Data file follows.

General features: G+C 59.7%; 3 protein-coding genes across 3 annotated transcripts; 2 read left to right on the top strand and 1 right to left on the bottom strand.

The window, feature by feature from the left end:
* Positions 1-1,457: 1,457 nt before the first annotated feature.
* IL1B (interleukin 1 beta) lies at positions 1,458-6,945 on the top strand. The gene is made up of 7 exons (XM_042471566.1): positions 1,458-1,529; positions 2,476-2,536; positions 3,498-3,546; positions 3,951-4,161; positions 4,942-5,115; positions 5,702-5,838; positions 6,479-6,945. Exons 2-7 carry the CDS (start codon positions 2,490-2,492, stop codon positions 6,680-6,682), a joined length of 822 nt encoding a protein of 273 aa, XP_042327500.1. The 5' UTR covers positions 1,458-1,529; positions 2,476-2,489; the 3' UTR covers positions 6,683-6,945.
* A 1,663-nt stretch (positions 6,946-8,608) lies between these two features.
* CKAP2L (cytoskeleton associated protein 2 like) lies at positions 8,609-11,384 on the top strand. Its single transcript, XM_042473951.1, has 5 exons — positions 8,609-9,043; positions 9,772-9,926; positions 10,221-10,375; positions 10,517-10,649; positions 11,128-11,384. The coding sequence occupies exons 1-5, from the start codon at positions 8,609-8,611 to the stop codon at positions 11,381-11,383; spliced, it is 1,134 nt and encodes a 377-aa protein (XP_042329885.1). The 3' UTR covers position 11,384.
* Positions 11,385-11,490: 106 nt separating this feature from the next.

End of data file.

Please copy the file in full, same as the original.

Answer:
General features: G+C 59.7%; 3 protein-coding genes across 3 annotated transcripts; 2 read left to right on the top strand and 1 right to left on the bottom strand.

The window, feature by feature from the left end:
* Positions 1-1,457: 1,457 nt before the first annotated feature.
* IL1B (interleukin 1 beta) lies at positions 1,458-6,945 on the top strand. The gene is made up of 7 exons (XM_042471566.1): positions 1,458-1,529; positions 2,476-2,536; positions 3,498-3,546; positions 3,951-4,161; positions 4,942-5,115; positions 5,702-5,838; positions 6,479-6,945. Exons 2-7 carry the CDS (start codon positions 2,490-2,492, stop codon positions 6,680-6,682), a joined length of 822 nt encoding a protein of 273 aa, XP_042327500.1. The 5' UTR covers positions 1,458-1,529; positions 2,476-2,489; the 3' UTR covers positions 6,683-6,945.
* A 1,663-nt stretch (positions 6,946-8,608) lies between these two features.
* CKAP2L (cytoskeleton associated protein 2 like) lies at positions 8,609-11,384 on the top strand. Its single transcript, XM_042473951.1, has 5 exons — positions 8,609-9,043; positions 9,772-9,926; positions 10,221-10,375; positions 10,517-10,649; positions 11,128-11,384. The coding sequence occupies exons 1-5, from the start codon at positions 8,609-8,611 to the stop codon at positions 11,381-11,383; spliced, it is 1,134 nt and encodes a 377-aa protein (XP_042329885.1). The 3' UTR covers position 11,384.
* Positions 11,385-11,490: 106 nt separating this feature from the next.